Vertex says that it’s doing its best to keep working its pipeline strategy, coming up with a plan “to enable virtual clinic visits and home delivery of study drug to ensure study continuity and medical monitoring, and to facilitate study procedures.”

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Covid-19 roundup: In­ter­cept, blue­bird and a grow­ing list of biotechs feel the pain as pan­dem­ic man­gles FDA, R&D sched­ules

Around 100 staffers at Boston area hospitals have now tested positive for Covid-19, spotlighting the growing risk that the pandemic will sideline many of the most essential workers in healthcare as caseloads peak in the US and around the globe. With more than 3,400 deaths, Spain has become the latest country to surpass the official death count attributed to the new coronavirus in China, where the outbreak originated. As of Thursday morning, confirmed global cases had crossed 470,000 and the death count eclipsed 21,000.

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Af­ter crit­ics lam­bast­ed Gilead for grab­bing the FDA's spe­cial rare drug sta­tus on remde­sivir, they're giv­ing it back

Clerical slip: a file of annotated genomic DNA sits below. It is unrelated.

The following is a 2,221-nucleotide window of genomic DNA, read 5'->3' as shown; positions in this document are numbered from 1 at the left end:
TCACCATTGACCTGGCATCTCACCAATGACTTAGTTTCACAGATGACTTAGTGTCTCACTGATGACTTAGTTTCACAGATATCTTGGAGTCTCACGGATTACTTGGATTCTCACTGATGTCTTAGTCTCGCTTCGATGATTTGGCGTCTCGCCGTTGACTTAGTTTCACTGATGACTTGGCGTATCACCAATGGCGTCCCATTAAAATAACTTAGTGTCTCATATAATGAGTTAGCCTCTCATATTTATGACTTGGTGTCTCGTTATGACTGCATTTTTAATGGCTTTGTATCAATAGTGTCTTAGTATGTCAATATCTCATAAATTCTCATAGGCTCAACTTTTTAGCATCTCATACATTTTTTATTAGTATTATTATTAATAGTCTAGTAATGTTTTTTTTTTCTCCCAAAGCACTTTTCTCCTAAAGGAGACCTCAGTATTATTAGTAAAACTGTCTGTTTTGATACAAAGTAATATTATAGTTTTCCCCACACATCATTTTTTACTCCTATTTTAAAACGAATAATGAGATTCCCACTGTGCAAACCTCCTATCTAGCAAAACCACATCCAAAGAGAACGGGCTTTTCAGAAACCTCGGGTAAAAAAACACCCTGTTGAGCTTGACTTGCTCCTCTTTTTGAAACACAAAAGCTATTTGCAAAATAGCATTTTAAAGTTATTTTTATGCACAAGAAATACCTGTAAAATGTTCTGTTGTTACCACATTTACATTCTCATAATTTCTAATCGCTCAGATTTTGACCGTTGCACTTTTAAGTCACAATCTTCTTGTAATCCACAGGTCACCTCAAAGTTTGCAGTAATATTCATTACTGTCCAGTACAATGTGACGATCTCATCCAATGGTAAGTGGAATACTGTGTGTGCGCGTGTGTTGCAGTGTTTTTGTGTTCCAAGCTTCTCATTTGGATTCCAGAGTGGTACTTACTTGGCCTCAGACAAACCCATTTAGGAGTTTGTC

Two days after Gilead won orphan drug status for remdesivir as a potential treatment for Covid-19, they’re handing it back.

The company was slammed from several sides after Gilead reported that the FDA had come through with the special status, which comes with 7 years of market exclusivity, the waiver of FDA fees and some tax credits as well. Typically, everyone who can get orphan status lands it without much of a fuss, but Democratic presidential candidate Bernie Sanders, Public Citizen and other consumer groups were outraged.

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Mod­er­na CEO Stéphane Ban­cel out­lines a short path for emer­gency use of a coro­n­avirus vac­cine

NIAID director Anthony Fauci has left no doubts that it takes 12 to 18 months to get a new vaccine tested and in commercial use, in the best of circumstances. But in times of a global emergency — like these — maybe there’s another, faster route to follow.

In an SEC filing on Tuesday, Moderna $MRNA staked out a record-setting pathway to getting their mRNA vaccine into the frontline of the healthcare response as early as this fall. The SEC filing notes that CEO Stéphane Bancel told Goldman Sachs that an emergency use approval could allow the vaccine to go to healthcare workers and certain individuals in a matter of months — presumably provided the NIH sees the safety and efficacy data they would need from the Phase I.

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Caught in a Covid-19 mael­strom, Eli Lil­ly locks down clin­i­cal tri­als as multi­bil­lion-dol­lar R&D ops de­rail